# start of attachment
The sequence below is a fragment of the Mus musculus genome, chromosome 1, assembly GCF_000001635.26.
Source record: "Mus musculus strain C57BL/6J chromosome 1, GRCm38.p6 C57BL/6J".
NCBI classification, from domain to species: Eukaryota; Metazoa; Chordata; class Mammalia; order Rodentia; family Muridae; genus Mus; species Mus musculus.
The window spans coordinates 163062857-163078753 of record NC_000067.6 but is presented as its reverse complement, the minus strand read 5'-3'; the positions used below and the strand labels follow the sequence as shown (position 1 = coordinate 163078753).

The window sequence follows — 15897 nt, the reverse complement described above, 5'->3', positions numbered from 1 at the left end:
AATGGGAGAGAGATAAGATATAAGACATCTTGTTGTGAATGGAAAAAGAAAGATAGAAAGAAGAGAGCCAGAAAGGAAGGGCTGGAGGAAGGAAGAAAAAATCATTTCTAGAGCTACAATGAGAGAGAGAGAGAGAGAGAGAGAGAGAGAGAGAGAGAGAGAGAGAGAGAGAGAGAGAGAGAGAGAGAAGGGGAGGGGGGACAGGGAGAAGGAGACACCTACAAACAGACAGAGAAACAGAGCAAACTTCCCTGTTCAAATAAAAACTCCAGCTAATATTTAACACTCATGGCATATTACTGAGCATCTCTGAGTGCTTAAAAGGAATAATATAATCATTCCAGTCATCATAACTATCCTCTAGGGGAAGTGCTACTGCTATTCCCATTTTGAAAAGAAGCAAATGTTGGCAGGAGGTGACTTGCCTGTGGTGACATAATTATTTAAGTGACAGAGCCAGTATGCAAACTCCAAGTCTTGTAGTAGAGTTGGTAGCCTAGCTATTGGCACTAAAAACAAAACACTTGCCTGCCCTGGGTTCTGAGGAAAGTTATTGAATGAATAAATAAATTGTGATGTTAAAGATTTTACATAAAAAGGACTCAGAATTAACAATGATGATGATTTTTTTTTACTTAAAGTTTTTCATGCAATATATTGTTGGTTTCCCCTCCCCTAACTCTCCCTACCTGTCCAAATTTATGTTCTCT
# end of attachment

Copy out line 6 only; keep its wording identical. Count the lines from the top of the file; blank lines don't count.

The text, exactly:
AATGGGAGAGAGATAAGATATAAGACATCTTGTTGTGAATGGAAAAAGAAAGATAGAAAGAAGAGAGCCAGAAAGGAAGGGCTGGAGGAAGGAAGAAAAAATCATTTCTAGAGCTACAATGAGAGAGAGAGAGAGAGAGAGAGAGAGAGAGAGAGAGAGAGAGAGAGAGAGAGAGAGAGAGAGAGAGAAGGGGAGGGGGGACAGGGAGAAGGAGACACCTACAAACAGACAGAGAAACAGAGCAAACTTCCCTGTTCAAATAAAAACTCCAGCTAATATTTAACACTCATGGCATATTACTGAGCATCTCTGAGTGCTTAAAAGGAATAATATAATCATTCCAGTCATCATAACTATCCTCTAGGGGAAGTGCTACTGCTATTCCCATTTTGAAAAGAAGCAAATGTTGGCAGGAGGTGACTTGCCTGTGGTGACATAATTATTTAAGTGACAGAGCCAGTATGCAAACTCCAAGTCTTGTAGTAGAGTTGGTAGCCTAGCTATTGGCACTAAAAACAAAACACTTGCCTGCCCTGGGTTCTGAGGAAAGTTATTGAATGAATAAATAAATTGTGATGTTAAAGATTTTACATAAAAAGGACTCAGAATTAACAATGATGATGATTTTTTTTTACTTAAAGTTTTTCATGCAATATATTGTTGGTTTCCCCTCCCCTAACTCTCCCTACCTGTCCAAATTTATGTTCTCT